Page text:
Situational Leadership II
How do you adapt your leadership styles to the task and people at hand? How do you take your leadership game to the next level? In The 3 Keys to Empowerment: Release the Power Within People for Astonishing Results, Ken Blanchard, John P. Carlos, and Alan Randolph propose the Situational Leadership II model. With this model, you apply the appropriate leadership style depending on where your team is for the specific task or goal. For the leadership style, the two key considerations are directive behaviors and supportive behaviors. For the development levels, the two key considerations are competence and commitment.
Key Take Aways
I’m a fan of changing the approach based on a situation to improve effectiveness. Here’s my key take aways:
- Leadership style. Identify the appropriate leadership style by identifying the development level for the specific goal or task.
- Development level. Identify the development level by identifying the levels of commitment and competence.
- Evolve your leadership style. Evolve your leadership style as the development level evolves.
Situational Leadership II Model
Here’s a visual representation of the Situational Leadership II model:
Goal of Situational Leadership II
Blanchard, Carlos, and Randolph write:
“The goal of Situational Leadership II is to provide an environment that permits an individual to move along the development continuum — through the development cycle — from Development Level 1 (developing) to Development Level 4 (developed.) The leader uses a leadership style that is appropriate to the individual’s development level at each stage of development on a specific goal or task. As the development level changes, the leadership style should change accordingly. There is no best leadership style because development levels vary from person to person and from task to task.”
Four Basic Leadership Styles
The four basic leadership styles are:
- Style 1 – Directing (high directive behavior and low supportive behavior)
- Style 2 – Coaching (high directive behavior and high supportive behavior)
- Style 3 – Supporting (high supportive behavior and low directive behavior)
- Style 4 – Delegating (low supportive behavior and low directive behavior)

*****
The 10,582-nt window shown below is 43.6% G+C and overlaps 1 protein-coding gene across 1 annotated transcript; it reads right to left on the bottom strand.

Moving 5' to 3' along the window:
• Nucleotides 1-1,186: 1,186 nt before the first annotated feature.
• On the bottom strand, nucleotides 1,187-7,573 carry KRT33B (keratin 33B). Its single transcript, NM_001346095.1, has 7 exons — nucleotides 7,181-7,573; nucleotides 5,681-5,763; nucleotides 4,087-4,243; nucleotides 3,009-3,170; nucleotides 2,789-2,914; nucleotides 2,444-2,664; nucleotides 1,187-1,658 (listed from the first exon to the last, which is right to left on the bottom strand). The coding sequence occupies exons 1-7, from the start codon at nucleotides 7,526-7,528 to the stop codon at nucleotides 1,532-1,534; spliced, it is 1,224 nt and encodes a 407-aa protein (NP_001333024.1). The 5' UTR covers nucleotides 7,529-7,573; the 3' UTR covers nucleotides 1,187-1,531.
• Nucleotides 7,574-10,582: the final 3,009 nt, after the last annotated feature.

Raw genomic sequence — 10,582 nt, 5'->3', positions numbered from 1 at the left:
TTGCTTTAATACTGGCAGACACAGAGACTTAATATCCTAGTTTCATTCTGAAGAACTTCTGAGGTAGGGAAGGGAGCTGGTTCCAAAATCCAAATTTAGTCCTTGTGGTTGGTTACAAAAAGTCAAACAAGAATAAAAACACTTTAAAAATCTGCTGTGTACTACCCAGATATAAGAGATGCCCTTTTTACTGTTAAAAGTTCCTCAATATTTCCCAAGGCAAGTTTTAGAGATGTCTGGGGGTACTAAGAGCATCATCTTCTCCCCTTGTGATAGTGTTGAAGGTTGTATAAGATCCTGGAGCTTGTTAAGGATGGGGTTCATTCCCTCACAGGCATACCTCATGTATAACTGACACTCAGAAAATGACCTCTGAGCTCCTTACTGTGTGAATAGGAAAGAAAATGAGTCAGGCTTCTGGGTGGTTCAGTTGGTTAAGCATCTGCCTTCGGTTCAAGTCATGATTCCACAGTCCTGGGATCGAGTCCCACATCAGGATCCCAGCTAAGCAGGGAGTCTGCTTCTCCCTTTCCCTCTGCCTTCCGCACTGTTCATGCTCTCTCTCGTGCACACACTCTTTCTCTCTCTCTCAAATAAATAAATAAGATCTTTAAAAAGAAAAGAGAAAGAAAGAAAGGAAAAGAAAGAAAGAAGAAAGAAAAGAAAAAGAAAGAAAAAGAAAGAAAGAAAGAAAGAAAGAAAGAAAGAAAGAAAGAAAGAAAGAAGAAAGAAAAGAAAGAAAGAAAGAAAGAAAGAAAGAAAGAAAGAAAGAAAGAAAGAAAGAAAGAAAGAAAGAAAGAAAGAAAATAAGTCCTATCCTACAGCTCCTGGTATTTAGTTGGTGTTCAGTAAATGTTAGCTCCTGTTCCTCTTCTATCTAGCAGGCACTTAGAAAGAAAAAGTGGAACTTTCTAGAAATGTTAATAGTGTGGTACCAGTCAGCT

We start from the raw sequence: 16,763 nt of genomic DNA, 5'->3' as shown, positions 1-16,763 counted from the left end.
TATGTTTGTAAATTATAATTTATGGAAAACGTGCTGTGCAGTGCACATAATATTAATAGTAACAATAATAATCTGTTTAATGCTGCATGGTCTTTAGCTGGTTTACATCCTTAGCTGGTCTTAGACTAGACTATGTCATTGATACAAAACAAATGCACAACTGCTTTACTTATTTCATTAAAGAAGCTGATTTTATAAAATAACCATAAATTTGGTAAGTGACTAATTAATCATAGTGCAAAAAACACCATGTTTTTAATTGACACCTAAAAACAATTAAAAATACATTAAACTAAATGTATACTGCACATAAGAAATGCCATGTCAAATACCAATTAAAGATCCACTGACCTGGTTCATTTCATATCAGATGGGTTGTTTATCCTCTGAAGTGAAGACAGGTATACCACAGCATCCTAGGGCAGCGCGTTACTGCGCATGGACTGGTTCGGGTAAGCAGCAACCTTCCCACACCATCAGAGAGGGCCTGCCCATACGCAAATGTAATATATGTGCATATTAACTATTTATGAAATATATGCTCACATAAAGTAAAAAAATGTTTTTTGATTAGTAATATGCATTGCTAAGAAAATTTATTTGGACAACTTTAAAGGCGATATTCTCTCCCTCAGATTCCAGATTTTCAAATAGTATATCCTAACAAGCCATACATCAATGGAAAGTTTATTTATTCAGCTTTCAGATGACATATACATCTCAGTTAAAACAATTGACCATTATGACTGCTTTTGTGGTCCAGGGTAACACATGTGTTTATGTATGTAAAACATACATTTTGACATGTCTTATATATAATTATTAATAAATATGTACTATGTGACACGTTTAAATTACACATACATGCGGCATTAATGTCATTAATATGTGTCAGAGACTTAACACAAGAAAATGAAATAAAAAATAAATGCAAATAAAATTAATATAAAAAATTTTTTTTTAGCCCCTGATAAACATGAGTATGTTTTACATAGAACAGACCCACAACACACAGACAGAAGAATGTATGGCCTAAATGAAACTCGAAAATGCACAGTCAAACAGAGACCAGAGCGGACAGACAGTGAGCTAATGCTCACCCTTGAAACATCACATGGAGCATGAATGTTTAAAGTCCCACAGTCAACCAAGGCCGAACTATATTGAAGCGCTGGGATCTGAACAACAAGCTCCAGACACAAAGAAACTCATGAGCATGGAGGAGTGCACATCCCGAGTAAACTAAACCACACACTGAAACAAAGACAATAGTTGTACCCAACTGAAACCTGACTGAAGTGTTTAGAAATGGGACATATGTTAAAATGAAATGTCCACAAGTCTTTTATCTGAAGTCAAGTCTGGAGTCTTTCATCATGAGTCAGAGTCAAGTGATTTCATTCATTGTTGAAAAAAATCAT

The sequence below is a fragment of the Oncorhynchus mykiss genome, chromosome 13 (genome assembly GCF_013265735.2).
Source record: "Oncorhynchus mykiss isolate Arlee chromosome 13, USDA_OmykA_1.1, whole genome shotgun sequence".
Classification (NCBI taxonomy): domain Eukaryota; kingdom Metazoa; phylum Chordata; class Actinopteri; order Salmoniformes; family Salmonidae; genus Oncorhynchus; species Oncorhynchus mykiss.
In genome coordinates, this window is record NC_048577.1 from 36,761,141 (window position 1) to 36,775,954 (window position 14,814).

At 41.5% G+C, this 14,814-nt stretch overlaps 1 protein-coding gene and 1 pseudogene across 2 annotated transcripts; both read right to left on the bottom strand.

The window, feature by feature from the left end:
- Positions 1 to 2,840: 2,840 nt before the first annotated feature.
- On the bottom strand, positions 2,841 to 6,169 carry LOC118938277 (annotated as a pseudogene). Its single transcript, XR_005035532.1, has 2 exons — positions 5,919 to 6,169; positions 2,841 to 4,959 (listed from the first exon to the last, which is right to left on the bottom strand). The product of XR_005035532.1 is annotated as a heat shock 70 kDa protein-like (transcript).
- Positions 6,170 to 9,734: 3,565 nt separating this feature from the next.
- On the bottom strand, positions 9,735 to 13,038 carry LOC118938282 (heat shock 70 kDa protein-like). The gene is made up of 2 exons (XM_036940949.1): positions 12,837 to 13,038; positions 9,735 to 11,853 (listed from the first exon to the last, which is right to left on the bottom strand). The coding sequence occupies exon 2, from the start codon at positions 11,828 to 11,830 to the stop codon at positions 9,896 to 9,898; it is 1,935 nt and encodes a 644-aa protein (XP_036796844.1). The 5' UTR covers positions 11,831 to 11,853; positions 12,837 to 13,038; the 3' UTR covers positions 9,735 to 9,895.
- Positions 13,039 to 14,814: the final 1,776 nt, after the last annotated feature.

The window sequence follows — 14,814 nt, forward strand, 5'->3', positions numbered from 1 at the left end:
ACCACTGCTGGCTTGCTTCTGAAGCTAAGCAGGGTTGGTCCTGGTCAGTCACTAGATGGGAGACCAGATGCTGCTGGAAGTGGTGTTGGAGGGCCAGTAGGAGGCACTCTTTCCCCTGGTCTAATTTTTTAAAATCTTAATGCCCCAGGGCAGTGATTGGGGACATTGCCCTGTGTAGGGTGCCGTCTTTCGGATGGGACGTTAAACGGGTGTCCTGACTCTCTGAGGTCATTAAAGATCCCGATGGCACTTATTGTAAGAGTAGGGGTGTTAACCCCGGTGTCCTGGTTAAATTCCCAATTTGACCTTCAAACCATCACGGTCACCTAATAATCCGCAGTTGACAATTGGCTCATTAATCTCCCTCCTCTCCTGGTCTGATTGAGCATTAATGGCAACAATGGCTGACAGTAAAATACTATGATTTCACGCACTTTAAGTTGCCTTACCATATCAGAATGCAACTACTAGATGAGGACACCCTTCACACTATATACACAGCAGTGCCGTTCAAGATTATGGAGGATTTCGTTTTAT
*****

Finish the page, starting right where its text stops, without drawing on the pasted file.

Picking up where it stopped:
Directive behaviors focus on how to do a task. Examples include telling and showing people what to do and when to do it and providing frequent feedback on results. Directive behaviors are key to developing competence in others.
Supportive behaviors focus on developing people’s initiative and on their attitudes and feelings toward the task. Good examples of supportive behavior are praising, listening, encouraging and involving others in problem solving and decision making.
Four Development Levels
The four development levels are:
- Development Level 1 (low competence and high commitment)
- Development Level 2 (low to some competence and low commitment)
- Development Level 3 (moderate to high competence and variable commitment)
- Development Level 4 (high competence and high commitment)
Competence is the knowledge and skills an individual brings to a goal or task. Competence is best determined by demonstrated performance. It can, however, be developed over time with an appropriate direction direction and support.
Commitment is a combination of an individual’s motivation and self-confidence on a goal or task. Interest and enthusiasm are exhibited behaviorlly through attentiveness, energy levels, and facial expressions, as well as through verbal cues. Confidence is characterized by a person’s self-assuredness. It is the extend to which people trust their own abilities to do a task. If either motivation or confidence is low, commitment as a whole is considered low.
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